Articles Posted in Illinois Civil Procedure

In August 2013, Alexis Dameron underwent surgery at Mercy Hospital and Medical Center where she claimed to have sustained injuries due to medical negligence. She filed a medical malpractice case against Mercy and various employees at the hospital on Nov. 6, 2014.

During discovery, she disclosed that Dr. David Preston would be testifying as an expert witness, presenting evidence drawn from an electromyogram and EMG study yet to be performed. The EMG was to take place on June 1, 2017, but Dr. Preston’s report was not included in the record.

Dameron moved to designate Dr. Preston a “nontestifying expert consultant,” stating that Dr. Preston’s designation as a testifying expert witness had been “inadvertent.”
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This interlocutory appeal to the Illinois Supreme Court was dismissed. A supervisory order was entered remanding the case back to the trial court.

The plaintiff in this case filed a wrongful death and survival action lawsuit alleging medical malpractice of the defendant Union Health Service. The defendant alleged immunity under Section 26 of the Voluntary Health Services Plans Act. The Circuit Court of Cook County judge denied defendant’s Section 2-619 motion on the grounds that a 1988 amendment to Section 26 is unconstitutional.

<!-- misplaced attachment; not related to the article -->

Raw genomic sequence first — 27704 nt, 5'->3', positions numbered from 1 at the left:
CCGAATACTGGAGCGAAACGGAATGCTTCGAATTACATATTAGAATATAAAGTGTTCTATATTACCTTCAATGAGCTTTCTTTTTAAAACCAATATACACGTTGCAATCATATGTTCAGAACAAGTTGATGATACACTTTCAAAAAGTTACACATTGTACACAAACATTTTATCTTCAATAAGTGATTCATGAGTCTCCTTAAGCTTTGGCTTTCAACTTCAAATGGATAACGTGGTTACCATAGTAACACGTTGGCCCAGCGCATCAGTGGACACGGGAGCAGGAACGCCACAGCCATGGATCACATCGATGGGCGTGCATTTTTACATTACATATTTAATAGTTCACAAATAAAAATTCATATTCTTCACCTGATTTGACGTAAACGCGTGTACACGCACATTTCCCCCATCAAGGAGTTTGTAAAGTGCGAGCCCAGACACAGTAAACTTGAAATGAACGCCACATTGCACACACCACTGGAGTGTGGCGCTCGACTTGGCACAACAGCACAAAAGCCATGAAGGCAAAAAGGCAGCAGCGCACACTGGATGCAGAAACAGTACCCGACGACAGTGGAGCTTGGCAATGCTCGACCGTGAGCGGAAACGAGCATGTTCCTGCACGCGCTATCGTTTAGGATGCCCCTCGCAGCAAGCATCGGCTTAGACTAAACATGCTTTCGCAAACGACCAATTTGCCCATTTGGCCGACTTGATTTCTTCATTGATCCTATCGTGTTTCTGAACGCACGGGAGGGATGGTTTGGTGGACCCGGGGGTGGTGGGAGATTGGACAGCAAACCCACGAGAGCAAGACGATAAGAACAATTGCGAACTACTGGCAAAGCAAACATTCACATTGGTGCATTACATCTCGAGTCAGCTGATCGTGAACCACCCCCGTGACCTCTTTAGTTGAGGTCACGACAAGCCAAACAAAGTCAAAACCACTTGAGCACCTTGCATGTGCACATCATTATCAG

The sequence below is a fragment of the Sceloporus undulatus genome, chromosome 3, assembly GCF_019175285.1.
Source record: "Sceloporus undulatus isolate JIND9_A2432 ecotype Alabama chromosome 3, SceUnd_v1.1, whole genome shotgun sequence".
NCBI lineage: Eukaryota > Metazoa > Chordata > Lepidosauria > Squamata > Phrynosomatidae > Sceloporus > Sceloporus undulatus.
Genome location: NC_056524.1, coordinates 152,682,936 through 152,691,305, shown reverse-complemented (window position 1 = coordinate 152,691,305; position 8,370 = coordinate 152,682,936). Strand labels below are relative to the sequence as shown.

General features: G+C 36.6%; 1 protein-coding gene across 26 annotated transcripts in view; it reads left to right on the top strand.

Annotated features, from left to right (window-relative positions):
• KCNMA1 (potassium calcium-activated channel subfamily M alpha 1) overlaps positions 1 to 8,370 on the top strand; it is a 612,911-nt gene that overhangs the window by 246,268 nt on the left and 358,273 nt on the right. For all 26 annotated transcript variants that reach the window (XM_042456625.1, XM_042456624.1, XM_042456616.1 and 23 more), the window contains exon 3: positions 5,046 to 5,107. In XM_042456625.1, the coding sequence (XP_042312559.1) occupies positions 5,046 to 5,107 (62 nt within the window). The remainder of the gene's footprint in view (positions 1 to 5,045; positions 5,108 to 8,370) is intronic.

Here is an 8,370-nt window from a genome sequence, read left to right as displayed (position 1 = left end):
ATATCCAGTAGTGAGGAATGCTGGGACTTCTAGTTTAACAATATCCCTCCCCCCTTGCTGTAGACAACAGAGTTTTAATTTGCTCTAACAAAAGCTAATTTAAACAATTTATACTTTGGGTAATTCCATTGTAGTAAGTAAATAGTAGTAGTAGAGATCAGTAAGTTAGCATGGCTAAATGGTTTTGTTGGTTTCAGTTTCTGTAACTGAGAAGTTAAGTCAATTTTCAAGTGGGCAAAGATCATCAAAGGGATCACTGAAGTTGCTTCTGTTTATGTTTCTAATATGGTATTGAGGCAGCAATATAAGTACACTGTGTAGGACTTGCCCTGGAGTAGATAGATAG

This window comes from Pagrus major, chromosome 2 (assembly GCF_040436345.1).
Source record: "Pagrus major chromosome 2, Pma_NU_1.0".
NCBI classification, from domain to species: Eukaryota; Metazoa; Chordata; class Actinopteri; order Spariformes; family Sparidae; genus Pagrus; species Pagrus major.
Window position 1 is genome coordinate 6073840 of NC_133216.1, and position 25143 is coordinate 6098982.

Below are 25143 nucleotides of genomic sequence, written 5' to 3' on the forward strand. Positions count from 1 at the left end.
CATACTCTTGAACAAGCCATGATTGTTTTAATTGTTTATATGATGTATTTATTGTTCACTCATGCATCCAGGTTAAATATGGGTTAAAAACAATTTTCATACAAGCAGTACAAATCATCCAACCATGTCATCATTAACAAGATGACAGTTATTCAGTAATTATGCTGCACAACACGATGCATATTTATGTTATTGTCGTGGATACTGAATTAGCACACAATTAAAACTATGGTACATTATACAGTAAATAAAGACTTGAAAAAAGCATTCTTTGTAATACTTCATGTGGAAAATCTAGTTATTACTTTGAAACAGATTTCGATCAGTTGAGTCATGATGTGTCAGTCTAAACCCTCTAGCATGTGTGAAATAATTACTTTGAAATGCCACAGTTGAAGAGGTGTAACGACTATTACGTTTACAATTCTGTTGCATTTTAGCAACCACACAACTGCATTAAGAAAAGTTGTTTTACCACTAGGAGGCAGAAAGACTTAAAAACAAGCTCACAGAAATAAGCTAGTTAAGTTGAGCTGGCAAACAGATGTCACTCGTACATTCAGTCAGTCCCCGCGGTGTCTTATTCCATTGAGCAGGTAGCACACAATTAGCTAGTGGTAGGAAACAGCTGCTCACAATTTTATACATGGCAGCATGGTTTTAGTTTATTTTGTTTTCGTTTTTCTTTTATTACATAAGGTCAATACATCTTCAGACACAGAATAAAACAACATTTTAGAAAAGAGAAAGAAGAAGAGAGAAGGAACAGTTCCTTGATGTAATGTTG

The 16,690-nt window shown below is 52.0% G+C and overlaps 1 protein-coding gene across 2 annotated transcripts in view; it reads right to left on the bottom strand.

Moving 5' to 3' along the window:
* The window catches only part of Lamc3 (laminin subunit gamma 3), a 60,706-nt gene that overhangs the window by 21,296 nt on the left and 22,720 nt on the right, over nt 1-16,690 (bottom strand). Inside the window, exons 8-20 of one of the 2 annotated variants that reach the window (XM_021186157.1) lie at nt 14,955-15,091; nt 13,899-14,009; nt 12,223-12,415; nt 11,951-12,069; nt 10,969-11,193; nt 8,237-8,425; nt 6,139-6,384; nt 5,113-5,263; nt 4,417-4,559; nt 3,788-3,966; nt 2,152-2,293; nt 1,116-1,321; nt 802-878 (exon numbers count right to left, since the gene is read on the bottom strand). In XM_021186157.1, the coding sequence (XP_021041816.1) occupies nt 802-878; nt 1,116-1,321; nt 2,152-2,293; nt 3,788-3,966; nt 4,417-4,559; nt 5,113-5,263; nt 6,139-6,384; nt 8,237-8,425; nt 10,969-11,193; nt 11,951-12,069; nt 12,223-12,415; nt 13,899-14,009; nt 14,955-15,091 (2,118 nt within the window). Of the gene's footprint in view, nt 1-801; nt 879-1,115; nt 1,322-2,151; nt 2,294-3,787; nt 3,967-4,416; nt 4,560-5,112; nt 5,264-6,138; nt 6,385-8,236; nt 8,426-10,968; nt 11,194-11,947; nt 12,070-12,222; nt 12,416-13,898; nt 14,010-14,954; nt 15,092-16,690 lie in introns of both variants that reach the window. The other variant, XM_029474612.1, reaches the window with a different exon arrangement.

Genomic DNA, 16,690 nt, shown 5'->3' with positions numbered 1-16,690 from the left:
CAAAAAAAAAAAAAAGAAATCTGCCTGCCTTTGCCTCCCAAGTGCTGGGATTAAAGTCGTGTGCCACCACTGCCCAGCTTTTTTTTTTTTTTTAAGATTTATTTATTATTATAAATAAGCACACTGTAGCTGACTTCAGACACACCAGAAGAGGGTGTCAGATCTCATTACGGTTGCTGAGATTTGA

The denial of the motion to dismiss is an interlocutory ruling, and it was found not to be subject to review by the Supreme Court under Rule 302(a)(1).
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On April 21, 2011, Gail Osten had a screening mammogram. The “technologist” at the screening noticed a slightly inverted left nipple and a brown discharge, which Osten had not noticed before.

The mammogram revealed bilateral benign calcification and no other masses or malignancy. No further tests were ordered. In December 2011, she was diagnosed with breast cancer. She died on March 19, 2015.

On Jan. 20, 2017, Joseph Osten, as special administrator for Gail Osten’s estate, filed suit against Northwestern Memorial Hospital, Northwestern Medical Faculty Foundation, Nye Partners in Women’s Health and three of the medical providers who treated Osten in April 2011.
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The plaintiff Mary Sikora was the independent administrator of the estate of Chris Allan Sikora, deceased. Sikora brought a lawsuit against the defendant, Nirali R. Parikh, M.D., and ManorCare of Elk Grove Village Ill., LLC d/b/a ManorCare of Elk Grove Village, in the death of her husband from a pulmonary embolism. The case went to a jury trial; the jury returned a verdict in favor of both defendants.

Sikora moved for a new trial based in part on Dr. Parikh’s attorney’s closing argument. Dr. Parikh’s attorney asked the jury to place itself in Dr. Parikh’s shoes. The attorney allegedly violated a pretrial in limine order, which barred any mention of Sikora’s initial refusal to be transferred to the hospital on the day he died.

The trial court agreed that Dr. Parikh’s attorney had made improper remarks during closing argument and found the cumulative effect of those errors sufficiently prejudicial to warrant a new trial.